Clearly, “The Great Resignation” has been a lot more apt a description for retirees than couch surfers. The problem with this is that it’s a lot harder to convince a retiree to unretire than to convince a couch surfer to go back to work. The one proven factor that has historically moved retirees back into the work force is the one we don’t want: a nasty bear market in their IRAs.
By now you’ve probably picked up on the theme here: the economy has been surprisingly resilient this year, but for reasons that will likely either disappear or turn negative. Consumer spending will struggle to grow, and companies will lose pricing power, but if wages continue to grow 5%, profits will drop, causing layoffs. More fixed borrowing costs will reset higher, as bank loans and bonds mature.
It seems that this all comes down now to the labor market. Hiring needs to continue to be strong, and wage growth strong enough for the consumer to keep on spending, and keep the top-lines growing. But not so strong that businesses slow down hiring. The labor market truly needs to thread the needle into the Land of Goldilocks.
The Case for Goldilocks Astute readers of our newsletters will remember that we wrote a Goldilocks white paper in 3Q 2016, because the 2010s were truly a decade of a Goldilocks economy. To refresh, she is a euphemism for the economy being “not too hot, not too cold.” While she stepped away from the limelight for a few years, she has returned as the face of the soft landing.
The Fed saw its path to a soft landing when it began raising rates in 2022 as killing job openings without killing jobs. This relied on two premises: 1) too-hot wage growth was caused, in part, by desperate businesses paying up to secure much-needed workers, manifested in the moonshot job openings number, and 2) as the Fed raised rates, companies would reduce job openings linearly before they reduced jobs. So far, both of these look to be reasonable bets. The job openings report has been critiqued on many levels, but still seems like a solid leading indicator to jobs. That said, the Fed probably expected that number to be far lower by now, like back under 7 million.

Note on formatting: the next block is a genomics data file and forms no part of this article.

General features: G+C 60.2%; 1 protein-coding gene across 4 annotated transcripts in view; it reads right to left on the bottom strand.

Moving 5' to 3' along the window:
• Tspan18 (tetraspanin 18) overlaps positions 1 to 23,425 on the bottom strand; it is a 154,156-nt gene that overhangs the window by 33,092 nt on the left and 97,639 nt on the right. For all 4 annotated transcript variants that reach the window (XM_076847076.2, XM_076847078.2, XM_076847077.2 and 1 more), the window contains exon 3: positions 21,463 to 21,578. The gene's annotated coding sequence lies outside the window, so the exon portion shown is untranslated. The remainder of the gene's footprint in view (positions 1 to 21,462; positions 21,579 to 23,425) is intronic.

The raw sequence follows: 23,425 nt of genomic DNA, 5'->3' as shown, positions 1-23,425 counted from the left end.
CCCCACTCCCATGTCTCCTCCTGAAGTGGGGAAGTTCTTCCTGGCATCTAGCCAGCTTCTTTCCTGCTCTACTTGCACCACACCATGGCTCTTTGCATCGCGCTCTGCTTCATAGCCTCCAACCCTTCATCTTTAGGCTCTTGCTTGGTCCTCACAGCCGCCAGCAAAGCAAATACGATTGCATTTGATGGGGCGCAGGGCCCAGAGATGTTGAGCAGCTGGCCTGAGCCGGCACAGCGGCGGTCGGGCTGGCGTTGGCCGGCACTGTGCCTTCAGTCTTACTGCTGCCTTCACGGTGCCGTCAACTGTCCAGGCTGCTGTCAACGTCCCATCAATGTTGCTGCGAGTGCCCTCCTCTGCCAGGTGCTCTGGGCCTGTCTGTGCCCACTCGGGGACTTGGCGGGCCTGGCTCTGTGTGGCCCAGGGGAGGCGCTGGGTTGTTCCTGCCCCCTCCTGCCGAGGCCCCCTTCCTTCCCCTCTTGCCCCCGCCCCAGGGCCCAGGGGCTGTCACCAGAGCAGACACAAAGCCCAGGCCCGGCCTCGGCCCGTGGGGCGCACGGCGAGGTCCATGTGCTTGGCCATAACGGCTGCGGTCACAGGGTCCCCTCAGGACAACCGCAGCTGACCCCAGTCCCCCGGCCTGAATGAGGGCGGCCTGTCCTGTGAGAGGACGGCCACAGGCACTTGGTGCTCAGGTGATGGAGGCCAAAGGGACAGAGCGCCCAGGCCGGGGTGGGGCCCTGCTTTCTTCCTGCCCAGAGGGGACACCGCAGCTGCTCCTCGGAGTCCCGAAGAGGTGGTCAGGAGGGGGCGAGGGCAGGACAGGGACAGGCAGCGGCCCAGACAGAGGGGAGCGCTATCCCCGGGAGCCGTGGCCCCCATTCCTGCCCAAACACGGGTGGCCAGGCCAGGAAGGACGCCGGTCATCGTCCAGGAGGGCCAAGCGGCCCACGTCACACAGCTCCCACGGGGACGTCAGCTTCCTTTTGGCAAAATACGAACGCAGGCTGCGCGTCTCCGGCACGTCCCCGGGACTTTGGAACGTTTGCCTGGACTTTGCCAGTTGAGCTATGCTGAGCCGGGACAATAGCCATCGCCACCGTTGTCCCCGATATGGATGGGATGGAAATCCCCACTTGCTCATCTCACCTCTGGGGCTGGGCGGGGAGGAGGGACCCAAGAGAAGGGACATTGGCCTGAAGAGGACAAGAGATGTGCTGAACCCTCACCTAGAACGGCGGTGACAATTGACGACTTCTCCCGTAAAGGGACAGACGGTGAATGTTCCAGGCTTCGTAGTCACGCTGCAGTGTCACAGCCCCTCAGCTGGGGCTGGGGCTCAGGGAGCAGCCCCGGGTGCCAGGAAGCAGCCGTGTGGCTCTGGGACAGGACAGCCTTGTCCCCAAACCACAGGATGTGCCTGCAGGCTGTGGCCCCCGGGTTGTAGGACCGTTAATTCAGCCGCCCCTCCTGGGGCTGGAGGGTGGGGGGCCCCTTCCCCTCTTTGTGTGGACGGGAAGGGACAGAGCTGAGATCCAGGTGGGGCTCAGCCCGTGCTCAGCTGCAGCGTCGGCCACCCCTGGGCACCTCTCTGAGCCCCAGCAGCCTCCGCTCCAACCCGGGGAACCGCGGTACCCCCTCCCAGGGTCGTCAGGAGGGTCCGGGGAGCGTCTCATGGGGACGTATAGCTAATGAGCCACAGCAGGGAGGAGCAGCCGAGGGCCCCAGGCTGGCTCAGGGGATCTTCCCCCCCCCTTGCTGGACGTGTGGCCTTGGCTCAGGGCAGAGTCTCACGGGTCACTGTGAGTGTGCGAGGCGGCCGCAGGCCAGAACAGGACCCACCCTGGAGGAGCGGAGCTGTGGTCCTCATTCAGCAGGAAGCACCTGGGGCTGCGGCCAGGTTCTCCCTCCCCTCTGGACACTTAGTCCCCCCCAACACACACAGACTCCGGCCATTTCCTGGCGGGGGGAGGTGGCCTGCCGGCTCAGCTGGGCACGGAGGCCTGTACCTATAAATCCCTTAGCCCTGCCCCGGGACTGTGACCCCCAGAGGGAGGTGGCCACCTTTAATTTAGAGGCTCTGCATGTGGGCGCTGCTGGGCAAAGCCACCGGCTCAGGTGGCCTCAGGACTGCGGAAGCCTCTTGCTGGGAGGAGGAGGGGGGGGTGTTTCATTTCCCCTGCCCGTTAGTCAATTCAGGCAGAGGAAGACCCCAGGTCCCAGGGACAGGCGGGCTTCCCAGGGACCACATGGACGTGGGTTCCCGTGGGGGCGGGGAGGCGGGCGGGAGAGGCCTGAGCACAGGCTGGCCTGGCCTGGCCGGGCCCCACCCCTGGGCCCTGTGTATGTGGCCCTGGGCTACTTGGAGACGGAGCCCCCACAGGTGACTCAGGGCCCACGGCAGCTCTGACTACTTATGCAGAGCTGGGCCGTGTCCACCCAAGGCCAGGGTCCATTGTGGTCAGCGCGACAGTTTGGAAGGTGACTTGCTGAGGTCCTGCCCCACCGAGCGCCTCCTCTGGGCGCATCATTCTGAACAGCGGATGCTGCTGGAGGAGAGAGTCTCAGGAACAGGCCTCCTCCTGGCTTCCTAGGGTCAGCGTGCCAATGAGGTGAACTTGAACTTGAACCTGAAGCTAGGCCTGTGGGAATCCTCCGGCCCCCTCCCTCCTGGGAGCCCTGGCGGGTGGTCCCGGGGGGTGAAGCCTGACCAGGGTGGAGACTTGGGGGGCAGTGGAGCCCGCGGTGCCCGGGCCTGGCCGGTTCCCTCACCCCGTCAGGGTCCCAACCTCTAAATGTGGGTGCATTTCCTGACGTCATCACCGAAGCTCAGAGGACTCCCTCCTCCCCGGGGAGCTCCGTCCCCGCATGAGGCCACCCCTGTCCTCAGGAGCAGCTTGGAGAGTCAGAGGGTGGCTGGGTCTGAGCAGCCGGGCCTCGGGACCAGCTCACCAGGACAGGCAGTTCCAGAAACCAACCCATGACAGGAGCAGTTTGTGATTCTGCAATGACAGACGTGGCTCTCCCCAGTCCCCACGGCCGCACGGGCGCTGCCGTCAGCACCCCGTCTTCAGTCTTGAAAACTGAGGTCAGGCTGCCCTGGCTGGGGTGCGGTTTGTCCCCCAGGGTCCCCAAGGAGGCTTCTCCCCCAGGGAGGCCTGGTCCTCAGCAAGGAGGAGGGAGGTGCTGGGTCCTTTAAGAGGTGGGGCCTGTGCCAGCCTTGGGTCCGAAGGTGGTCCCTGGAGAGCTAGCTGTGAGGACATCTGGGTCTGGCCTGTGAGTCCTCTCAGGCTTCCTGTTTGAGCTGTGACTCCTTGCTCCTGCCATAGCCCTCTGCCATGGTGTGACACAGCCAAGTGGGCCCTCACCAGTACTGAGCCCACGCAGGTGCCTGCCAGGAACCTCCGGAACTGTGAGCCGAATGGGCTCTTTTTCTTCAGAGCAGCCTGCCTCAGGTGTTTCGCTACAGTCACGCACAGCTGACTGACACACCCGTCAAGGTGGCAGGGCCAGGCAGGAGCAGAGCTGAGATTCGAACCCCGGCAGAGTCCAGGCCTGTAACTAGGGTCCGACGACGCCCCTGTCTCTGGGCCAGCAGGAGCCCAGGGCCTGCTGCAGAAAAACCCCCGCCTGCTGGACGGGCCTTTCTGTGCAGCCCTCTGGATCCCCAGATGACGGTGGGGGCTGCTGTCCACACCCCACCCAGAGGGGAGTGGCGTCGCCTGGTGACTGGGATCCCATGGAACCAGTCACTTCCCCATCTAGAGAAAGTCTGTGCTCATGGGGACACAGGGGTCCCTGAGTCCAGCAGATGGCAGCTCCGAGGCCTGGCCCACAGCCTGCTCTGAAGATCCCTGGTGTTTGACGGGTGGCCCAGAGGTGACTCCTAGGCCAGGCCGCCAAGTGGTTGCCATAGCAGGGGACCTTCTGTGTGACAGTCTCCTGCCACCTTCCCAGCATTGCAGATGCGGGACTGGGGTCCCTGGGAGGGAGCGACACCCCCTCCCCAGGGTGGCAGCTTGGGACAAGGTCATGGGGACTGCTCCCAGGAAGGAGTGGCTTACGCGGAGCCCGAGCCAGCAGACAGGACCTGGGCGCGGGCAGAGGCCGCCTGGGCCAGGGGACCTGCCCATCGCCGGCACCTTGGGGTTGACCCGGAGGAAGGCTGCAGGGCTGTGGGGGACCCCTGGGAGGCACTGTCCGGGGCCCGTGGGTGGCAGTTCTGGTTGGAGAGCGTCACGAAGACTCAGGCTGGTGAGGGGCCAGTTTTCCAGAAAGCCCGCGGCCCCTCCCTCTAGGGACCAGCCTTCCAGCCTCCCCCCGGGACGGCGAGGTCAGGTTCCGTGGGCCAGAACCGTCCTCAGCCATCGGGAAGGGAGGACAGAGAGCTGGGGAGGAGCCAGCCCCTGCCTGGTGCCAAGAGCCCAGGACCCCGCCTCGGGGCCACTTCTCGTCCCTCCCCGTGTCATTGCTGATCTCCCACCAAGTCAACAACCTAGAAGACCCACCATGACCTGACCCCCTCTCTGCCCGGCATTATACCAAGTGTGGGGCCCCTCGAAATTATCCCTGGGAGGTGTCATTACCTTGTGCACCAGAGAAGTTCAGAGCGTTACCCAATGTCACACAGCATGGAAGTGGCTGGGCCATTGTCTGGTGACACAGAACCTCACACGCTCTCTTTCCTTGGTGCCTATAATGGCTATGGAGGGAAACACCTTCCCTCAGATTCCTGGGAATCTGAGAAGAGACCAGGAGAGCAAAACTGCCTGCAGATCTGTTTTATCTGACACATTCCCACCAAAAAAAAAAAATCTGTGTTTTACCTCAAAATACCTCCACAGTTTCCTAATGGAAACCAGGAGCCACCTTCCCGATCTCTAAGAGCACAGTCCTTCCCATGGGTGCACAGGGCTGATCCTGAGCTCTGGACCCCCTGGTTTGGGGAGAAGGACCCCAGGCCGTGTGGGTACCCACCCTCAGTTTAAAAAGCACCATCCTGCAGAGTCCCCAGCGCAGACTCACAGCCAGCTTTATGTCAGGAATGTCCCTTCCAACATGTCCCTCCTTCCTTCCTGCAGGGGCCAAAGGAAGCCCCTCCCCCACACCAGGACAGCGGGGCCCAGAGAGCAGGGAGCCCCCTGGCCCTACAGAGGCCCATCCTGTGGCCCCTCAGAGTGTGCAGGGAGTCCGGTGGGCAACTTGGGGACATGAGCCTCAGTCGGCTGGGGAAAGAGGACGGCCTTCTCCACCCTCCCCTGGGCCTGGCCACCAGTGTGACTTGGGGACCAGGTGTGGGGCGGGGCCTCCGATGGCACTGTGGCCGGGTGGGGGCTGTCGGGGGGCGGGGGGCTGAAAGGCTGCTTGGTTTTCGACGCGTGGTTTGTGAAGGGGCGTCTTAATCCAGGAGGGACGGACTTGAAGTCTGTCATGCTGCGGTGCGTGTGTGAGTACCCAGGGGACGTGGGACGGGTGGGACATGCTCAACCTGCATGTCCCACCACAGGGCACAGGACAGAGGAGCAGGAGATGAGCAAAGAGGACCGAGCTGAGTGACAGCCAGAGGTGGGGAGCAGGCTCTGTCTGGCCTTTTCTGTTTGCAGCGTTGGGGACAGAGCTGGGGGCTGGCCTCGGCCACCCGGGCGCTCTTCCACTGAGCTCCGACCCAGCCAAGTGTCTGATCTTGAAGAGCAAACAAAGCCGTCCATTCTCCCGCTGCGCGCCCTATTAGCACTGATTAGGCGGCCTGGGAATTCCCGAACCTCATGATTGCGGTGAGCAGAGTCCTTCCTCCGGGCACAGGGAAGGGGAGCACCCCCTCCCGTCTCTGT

The Fed’s task in assessing the job market has now been made vastly more complicated by union strikes. We’re all a little edgy waiting for what the Big 3 automakers will agree to, especially given the outlandish demands made upon them by the UAW. Most clients know that we pretty much never buy automakers or airlines for their boom-bust nature, but it is wise to pay attention to what the Big 3 do in this negotiation. While the old saying is true that there are “lies, damn lies, and statistics,” we must believe that the automakers are not fibbing when they say they lose money making EVs (electric vehicles) and they won’t need as many workers to make them. The UAW’s primary leverage is the tight labor market. If you look at the history of UAW strikes over the years, particularly for GM, they always seem to occur just before recessions, because labor markets peak right before recessions begin. It’s hard to find scabs to work in the factories when surplus labor supply is nonexistent. Perhaps the Babylon Bee summed it up best with the headline, “Auto CEOs struggle with whether to replace workers with robots or Mexicans,” a reference to moving production from the U.S. to south of the border.
The reason we’re watching how this plays out is because it’s probably a pretty good tell on where the labor market really is in real-time. The UPS settlement wasn’t quite as good a tell because UPS can largely pass on its cost increases in the form of price increases. The Big 3 cannot, especially as they compete with the likes of Tesla more and more. Tesla is non-union.